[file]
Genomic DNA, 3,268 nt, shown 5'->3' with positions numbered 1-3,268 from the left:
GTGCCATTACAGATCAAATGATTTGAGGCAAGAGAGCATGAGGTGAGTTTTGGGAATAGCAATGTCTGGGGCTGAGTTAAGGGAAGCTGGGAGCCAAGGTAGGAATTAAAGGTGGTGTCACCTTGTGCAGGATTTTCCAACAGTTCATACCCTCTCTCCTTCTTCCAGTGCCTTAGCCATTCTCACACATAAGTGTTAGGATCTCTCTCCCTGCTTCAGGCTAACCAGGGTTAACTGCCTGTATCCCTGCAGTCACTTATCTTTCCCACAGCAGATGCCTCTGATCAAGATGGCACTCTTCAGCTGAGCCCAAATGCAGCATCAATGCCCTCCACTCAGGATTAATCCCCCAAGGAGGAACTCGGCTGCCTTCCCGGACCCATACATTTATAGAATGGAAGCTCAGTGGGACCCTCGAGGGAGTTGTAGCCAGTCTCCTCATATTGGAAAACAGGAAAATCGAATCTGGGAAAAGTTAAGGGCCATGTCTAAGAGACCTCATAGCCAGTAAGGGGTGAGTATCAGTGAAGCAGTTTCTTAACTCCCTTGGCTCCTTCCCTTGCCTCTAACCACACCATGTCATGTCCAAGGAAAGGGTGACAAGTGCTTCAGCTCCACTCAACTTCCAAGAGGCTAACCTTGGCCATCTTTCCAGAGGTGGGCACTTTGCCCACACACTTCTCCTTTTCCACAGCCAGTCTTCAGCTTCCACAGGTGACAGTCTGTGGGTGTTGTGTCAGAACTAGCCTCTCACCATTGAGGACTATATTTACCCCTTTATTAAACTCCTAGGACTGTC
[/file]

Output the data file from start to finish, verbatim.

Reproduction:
Genomic DNA, 3,268 nt, shown 5'->3' with positions numbered 1-3,268 from the left:
GTGCCATTACAGATCAAATGATTTGAGGCAAGAGAGCATGAGGTGAGTTTTGGGAATAGCAATGTCTGGGGCTGAGTTAAGGGAAGCTGGGAGCCAAGGTAGGAATTAAAGGTGGTGTCACCTTGTGCAGGATTTTCCAACAGTTCATACCCTCTCTCCTTCTTCCAGTGCCTTAGCCATTCTCACACATAAGTGTTAGGATCTCTCTCCCTGCTTCAGGCTAACCAGGGTTAACTGCCTGTATCCCTGCAGTCACTTATCTTTCCCACAGCAGATGCCTCTGATCAAGATGGCACTCTTCAGCTGAGCCCAAATGCAGCATCAATGCCCTCCACTCAGGATTAATCCCCCAAGGAGGAACTCGGCTGCCTTCCCGGACCCATACATTTATAGAATGGAAGCTCAGTGGGACCCTCGAGGGAGTTGTAGCCAGTCTCCTCATATTGGAAAACAGGAAAATCGAATCTGGGAAAAGTTAAGGGCCATGTCTAAGAGACCTCATAGCCAGTAAGGGGTGAGTATCAGTGAAGCAGTTTCTTAACTCCCTTGGCTCCTTCCCTTGCCTCTAACCACACCATGTCATGTCCAAGGAAAGGGTGACAAGTGCTTCAGCTCCACTCAACTTCCAAGAGGCTAACCTTGGCCATCTTTCCAGAGGTGGGCACTTTGCCCACACACTTCTCCTTTTCCACAGCCAGTCTTCAGCTTCCACAGGTGACAGTCTGTGGGTGTTGTGTCAGAACTAGCCTCTCACCATTGAGGACTATATTTACCCCTTTATTAAACTCCTAGGACTGTC